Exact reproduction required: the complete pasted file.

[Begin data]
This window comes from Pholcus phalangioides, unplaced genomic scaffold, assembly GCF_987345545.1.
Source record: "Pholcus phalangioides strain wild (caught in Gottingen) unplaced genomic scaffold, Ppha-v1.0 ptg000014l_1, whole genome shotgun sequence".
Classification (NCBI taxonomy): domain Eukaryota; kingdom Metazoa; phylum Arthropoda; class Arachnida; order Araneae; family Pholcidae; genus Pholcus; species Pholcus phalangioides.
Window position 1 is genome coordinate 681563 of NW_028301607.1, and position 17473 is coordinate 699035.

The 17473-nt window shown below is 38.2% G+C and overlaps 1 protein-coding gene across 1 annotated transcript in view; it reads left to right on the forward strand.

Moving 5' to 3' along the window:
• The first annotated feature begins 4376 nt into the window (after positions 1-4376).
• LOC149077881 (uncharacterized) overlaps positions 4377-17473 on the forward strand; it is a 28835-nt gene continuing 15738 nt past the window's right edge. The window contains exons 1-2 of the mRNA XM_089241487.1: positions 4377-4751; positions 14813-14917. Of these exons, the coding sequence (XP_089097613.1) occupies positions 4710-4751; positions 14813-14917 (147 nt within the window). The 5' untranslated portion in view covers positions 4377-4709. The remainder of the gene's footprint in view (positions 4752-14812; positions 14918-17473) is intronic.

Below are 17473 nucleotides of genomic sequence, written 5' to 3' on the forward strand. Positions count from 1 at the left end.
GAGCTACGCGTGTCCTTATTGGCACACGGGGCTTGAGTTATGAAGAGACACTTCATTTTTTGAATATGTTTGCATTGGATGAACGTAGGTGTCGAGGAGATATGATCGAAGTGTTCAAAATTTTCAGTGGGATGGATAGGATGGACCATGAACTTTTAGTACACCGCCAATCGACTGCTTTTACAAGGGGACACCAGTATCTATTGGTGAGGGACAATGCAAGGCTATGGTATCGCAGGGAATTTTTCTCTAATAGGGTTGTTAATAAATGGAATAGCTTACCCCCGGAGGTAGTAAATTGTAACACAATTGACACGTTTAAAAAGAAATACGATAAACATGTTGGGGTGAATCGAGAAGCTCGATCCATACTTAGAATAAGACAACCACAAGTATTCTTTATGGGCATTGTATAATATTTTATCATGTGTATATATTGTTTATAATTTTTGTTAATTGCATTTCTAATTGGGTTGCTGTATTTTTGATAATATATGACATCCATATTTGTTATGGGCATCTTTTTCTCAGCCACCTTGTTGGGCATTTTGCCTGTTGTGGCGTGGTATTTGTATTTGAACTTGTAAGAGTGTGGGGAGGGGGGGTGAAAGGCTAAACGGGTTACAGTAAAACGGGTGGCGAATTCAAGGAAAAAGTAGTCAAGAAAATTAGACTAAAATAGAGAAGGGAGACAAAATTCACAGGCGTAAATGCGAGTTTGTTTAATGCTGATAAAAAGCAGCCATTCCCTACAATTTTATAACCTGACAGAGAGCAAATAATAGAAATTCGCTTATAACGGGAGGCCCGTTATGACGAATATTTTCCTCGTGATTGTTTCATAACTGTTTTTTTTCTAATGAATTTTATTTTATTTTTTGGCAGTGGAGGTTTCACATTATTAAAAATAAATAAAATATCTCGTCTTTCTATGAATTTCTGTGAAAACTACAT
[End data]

This window comes from Pholcus phalangioides, unplaced genomic scaffold, assembly GCF_987345545.1.
Source record: "Pholcus phalangioides strain wild (caught in Gottingen) unplaced genomic scaffold, Ppha-v1.0 ptg000014l_1, whole genome shotgun sequence".
Classification (NCBI taxonomy): domain Eukaryota; kingdom Metazoa; phylum Arthropoda; class Arachnida; order Araneae; family Pholcidae; genus Pholcus; species Pholcus phalangioides.
Window position 1 is genome coordinate 681563 of NW_028301607.1, and position 17473 is coordinate 699035.

The 17473-nt window shown below is 38.2% G+C and overlaps 1 protein-coding gene across 1 annotated transcript in view; it reads left to right on the forward strand.

Moving 5' to 3' along the window:
• The first annotated feature begins 4376 nt into the window (after positions 1-4376).
• LOC149077881 (uncharacterized) overlaps positions 4377-17473 on the forward strand; it is a 28835-nt gene continuing 15738 nt past the window's right edge. The window contains exons 1-2 of the mRNA XM_089241487.1: positions 4377-4751; positions 14813-14917. Of these exons, the coding sequence (XP_089097613.1) occupies positions 4710-4751; positions 14813-14917 (147 nt within the window). The 5' untranslated portion in view covers positions 4377-4709. The remainder of the gene's footprint in view (positions 4752-14812; positions 14918-17473) is intronic.

Below are 17473 nucleotides of genomic sequence, written 5' to 3' on the forward strand. Positions count from 1 at the left end.
GAGCTACGCGTGTCCTTATTGGCACACGGGGCTTGAGTTATGAAGAGACACTTCATTTTTTGAATATGTTTGCATTGGATGAACGTAGGTGTCGAGGAGATATGATCGAAGTGTTCAAAATTTTCAGTGGGATGGATAGGATGGACCATGAACTTTTAGTACACCGCCAATCGACTGCTTTTACAAGGGGACACCAGTATCTATTGGTGAGGGACAATGCAAGGCTATGGTATCGCAGGGAATTTTTCTCTAATAGGGTTGTTAATAAATGGAATAGCTTACCCCCGGAGGTAGTAAATTGTAACACAATTGACACGTTTAAAAAGAAATACGATAAACATGTTGGGGTGAATCGAGAAGCTCGATCCATACTTAGAATAAGACAACCACAAGTATTCTTTATGGGCATTGTATAATATTTTATCATGTGTATATATTGTTTATAATTTTTGTTAATTGCATTTCTAATTGGGTTGCTGTATTTTTGATAATATATGACATCCATATTTGTTATGGGCATCTTTTTCTCAGCCACCTTGTTGGGCATTTTGCCTGTTGTGGCGTGGTATTTGTATTTGAACTTGTAAGAGTGTGGGGAGGGGGGGTGAAAGGCTAAACGGGTTACAGTAAAACGGGTGGCGAATTCAAGGAAAAAGTAGTCAAGAAAATTAGACTAAAATAGAGAAGGGAGACAAAATTCACAGGCGTAAATGCGAGTTTGTTTAATGCTGATAAAAAGCAGCCATTCCCTACAATTTTATAACCTGACAGAGAGCAAATAATAGAAATTCGCTTATAACGGGAGGCCCGTTATGACGAATATTTTCCTCGTGATTGTTTCATAACTGTTTTTTTTCTAATGAATTTTATTTTATTTTTTGGCAGTGGAGGTTTCACATTATTAAAAATAAATAAAATATCTCGTCTTTCTATGAATTTCTGTGAAAACTACAT